NEW YORK (GenomeWeb) – An international team led by researchers at New York University's Center for Genomics and Systems Biology has used DNA sequencing to show how the malaria-causing parasite Plasmodium vivax evolves rapidly at a localized level to develop drug resistance.
More than 3.2 billion people are at risk of malaria infections, according to the World Health Organization. While P. vivax is the less deadly of the two dominant strains that causes illness in many parts of the world, it remains understudied. This is largely due to its diminished lethality and the difficulty of growing it in the laboratory.
However, P. vivax is becoming increasingly resistant to chloroquine, the first-line treatment, and the molecular mechanisms of resistance remain unknown, which has caused concern for many clinicians and researchers trying to eliminate the disease.
In a study published today in the journal Nature Genetics, the NYU-led team sequenced 182 DNA samples of P. vivax collected from patients in 11 countries, including Brazil, Colombia, India, Myanmar, Mexico, Papua New Guinea, Peru, and Thailand.
The scientists were able to separate P. vivax DNA from that of its human host, something that has been historically difficult, by using a set of unique 'sticky baits' that captured the parasite DNA and enabled the researchers to wash away the human DNA. Then, they sequenced the P. vivax genomes using the Illumina HiSeq 2000 or 2500.
After analyzing the reads, the researchers confirmed previous studies showing that P. vivax has high genomic diversity, but were able to determine how localized populations differed from one another.
"Plasmodium vivax is going to be the last malaria parasite standing," Jane Carlton, a professor in NYU's Department of Biology who led the study, said in a statement. "Our findings show it is evolving in response to anti-malarial drugs and adapting to regional differences, indicating a wide range of approaches will likely be necessary to eliminate it globally."
While each population of P. vivax was distinct, the researchers found that two genes, DHFR-TS and DHPS, are associated with antimalarial drug resistance that has swept through global populations. The researchers also identified several genes that adapted to regional differences in the human host and mosquito vector. One example is Pvs47, a gene involved in evasion of the mosquito immune response that enabled the species to successfully adapt to development and transmission in New World mosquito species.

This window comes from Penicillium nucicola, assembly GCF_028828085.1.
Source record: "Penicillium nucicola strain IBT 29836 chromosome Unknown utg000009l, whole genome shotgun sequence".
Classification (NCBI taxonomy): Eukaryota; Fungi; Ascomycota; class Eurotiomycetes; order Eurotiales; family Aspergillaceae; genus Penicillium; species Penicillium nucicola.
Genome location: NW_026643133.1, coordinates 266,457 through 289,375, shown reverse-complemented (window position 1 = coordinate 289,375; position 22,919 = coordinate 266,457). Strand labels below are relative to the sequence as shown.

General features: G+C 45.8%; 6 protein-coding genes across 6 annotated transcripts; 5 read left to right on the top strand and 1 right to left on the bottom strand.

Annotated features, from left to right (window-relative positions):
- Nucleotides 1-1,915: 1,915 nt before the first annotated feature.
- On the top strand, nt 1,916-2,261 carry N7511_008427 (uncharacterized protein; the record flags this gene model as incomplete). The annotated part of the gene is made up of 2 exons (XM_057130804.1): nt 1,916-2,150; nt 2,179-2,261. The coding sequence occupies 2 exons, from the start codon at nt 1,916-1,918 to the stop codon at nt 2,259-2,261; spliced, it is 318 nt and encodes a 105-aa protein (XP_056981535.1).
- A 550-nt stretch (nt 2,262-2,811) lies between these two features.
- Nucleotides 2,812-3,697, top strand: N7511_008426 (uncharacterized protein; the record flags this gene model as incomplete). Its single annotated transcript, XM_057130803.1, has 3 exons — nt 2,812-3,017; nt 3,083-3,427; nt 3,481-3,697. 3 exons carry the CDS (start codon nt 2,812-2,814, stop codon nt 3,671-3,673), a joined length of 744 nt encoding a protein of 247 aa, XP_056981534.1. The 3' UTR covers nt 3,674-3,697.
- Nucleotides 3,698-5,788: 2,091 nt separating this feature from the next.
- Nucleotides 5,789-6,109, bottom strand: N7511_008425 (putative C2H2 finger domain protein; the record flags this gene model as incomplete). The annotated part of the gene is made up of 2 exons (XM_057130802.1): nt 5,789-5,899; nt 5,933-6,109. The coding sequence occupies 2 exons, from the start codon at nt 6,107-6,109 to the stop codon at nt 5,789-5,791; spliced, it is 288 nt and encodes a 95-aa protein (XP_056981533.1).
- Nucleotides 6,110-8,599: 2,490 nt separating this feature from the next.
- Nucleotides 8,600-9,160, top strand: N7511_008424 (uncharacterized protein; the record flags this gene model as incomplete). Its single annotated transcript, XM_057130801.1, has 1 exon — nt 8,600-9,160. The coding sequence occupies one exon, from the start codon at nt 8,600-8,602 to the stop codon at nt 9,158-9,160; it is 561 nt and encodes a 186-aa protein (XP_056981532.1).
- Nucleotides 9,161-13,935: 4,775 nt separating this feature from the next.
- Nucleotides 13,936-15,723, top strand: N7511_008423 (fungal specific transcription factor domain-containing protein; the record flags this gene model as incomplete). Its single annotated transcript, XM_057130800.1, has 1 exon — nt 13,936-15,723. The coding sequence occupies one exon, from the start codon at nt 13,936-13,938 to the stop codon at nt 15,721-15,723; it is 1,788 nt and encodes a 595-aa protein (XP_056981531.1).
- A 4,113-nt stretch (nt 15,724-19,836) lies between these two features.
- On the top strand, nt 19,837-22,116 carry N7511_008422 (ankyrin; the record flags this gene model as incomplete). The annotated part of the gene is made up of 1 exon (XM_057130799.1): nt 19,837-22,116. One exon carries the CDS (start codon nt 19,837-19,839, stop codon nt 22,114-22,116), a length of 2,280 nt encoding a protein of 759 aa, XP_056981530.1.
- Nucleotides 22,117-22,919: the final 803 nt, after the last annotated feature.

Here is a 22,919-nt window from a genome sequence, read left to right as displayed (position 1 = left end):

"The DNA data show that P. vivax has clearly had a different history of association with global human populations than other malaria parasites, indicating that unique aspects of its biology may have influenced the ways in which it spread around the world," Daniel Neafsey, associate director of the Genomic Center for Infectious Disease at the Broad Institute and a senior author on the paper, said in a statement.
The researchers determined that Central and South American P. vivax populations are very genetically diverse and distinct from all other contemporary P. vivax populations. They believe this suggests that New World parasites may have been introduced by colonial seafarers and represent a now-eliminated European parasite population.
In contrast they found that contemporary African and South Asian P. vivax populations are genetically similar, which they believe could be a result of South Asian populations genetically mingling with European lineages during the colonial era or, alternatively, a reflection of ancient connections between human populations in the Eastern Mediterranean, Middle East, and Indian subcontinent.
The researchers noted that the relatively homogeneous genetic makeup of P. vivax in Mexico reflects a steady decline of the disease in this country over the last decade to under 10,000 cases.
However, the Papua New Guinea population of P. vivax is very diverse relative to other P. vivax populations. The researchers said that this indicates the need to develop different methods of control in this region of the world.